On the Resolution of Chloronitroso Compounds

Naismith, William E. F (1949) On the Resolution of Chloronitroso Compounds. PhD thesis, University of Glasgow.

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In Part I of this thesis I have described the preparation of the following chloronitroso compounds:- [formula redacted] Of these, (B) and (C) are new substances, but being non-distillable blue oils, they were not investigated further. The products of photochemical decomposition of (A) have been investigated in various solvents, and the reaction mechanisms discussed. In methyl and ethyl alcohols (which can supply hydrogen atoms) the main products were, a) hydrogen chloride, b) the oxime of pinacolone, and c) formaldehyde or acetaldehyde, depending on whether methyl or ethyl alcohol was used as solvent. A rearrangement appears to take place in other solvents (such as carbon tetrachloride, benzene and ether). Asymmetric photochemical experiments were also carried out with (A) taking the decomposition in stages to 94%. Polarimetric examination of the recovered material which had been exposed to right-handed and left-handed circularly polarised light, respectively, gave the value [formula redacted]. Similar experiments with (D) taking the decomposition to 96% gave the results [formula redacted]. Partial resolutions of (A) and (D) have thus been achieved with circularly polarised light. In Part II, the preparation of four menthyl and two bornyl esters of chloronitroso acids is described. Only one of these, vis [formula redacted], was crystalline, the others being viscous blue oils, unsuitable for resolution purposes. Attempts were made to resolve the solid menthyl ester by crystallisation from various solvents, but no change in either the melting point or the specific rotation was produced. With resolution still in view, three chloronitroso acids were then synthesised: [formula redacted]. All these are blue crystalline solids, and (I) and (III) are new substances. The synthesis of (I) required eight stages of which the last five were new. An unstable quinine salt was formed by (I) in ether solution, but crystallisation of this salt from methyl acetate failed to resolve this acid. Owing to the great difficulty of preparation and the small yields of the acid obtained, further investigations were not undertaken. Attempts were then made to resolve (II) with quinine. After six crystallisations of the quinine salt from ethyl alcohol, the specific rotation had decreased from [formula redacted] and polarimetric examination of the recovered acid gave the value [formula redacted]. As the progress of the resolution appeared to be very slow, more of the quinine salt was prepared and crystallised eight times from methyl acetate. Again the decrease in the specific rotation was very slow. After the eighth crystallisation [formula redacted], but had not reached a constant value. The recovered acid exhibited the Cotton effect in the region of absorption, the maximum specific rotation being +30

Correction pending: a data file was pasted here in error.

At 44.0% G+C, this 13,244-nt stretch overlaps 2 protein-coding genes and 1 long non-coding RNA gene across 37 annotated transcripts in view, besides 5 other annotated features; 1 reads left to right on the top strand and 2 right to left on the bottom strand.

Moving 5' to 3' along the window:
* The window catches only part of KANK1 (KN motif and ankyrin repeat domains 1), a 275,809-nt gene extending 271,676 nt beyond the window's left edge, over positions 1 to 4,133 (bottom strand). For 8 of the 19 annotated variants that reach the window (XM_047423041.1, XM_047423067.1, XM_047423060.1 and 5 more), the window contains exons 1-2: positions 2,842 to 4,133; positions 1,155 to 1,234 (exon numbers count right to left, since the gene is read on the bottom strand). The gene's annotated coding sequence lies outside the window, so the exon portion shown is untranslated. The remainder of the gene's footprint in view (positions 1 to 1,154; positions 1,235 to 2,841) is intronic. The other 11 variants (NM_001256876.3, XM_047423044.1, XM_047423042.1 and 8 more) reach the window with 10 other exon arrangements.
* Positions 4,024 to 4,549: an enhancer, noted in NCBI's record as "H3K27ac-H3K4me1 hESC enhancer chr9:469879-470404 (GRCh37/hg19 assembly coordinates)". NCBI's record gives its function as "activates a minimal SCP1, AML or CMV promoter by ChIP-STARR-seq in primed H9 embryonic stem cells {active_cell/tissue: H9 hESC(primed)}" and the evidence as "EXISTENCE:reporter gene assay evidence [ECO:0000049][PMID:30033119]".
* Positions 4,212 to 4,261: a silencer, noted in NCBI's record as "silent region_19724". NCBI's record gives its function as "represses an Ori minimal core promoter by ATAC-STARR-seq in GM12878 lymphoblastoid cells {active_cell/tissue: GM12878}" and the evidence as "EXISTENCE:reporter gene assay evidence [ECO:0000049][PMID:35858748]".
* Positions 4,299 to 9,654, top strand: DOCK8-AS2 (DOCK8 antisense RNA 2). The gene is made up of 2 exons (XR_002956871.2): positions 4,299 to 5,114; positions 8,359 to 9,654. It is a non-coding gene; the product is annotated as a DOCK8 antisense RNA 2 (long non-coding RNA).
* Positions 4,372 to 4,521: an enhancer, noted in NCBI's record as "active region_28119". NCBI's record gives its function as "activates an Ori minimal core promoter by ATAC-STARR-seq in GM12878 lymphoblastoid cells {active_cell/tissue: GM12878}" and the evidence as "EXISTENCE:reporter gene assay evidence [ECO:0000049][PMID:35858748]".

Item Type: Thesis (PhD)
Qualification Level: Doctoral
Keywords: Organic chemistry
Date of Award: 1949
Depositing User: Enlighten Team
Unique ID: glathesis:1949-79768
Copyright: Copyright of this thesis is held by the author.
Date Deposited: 03 Mar 2020 10:38
Last Modified: 03 Mar 2020 10:38
URI: http://theses.gla.ac.uk/id/eprint/79768

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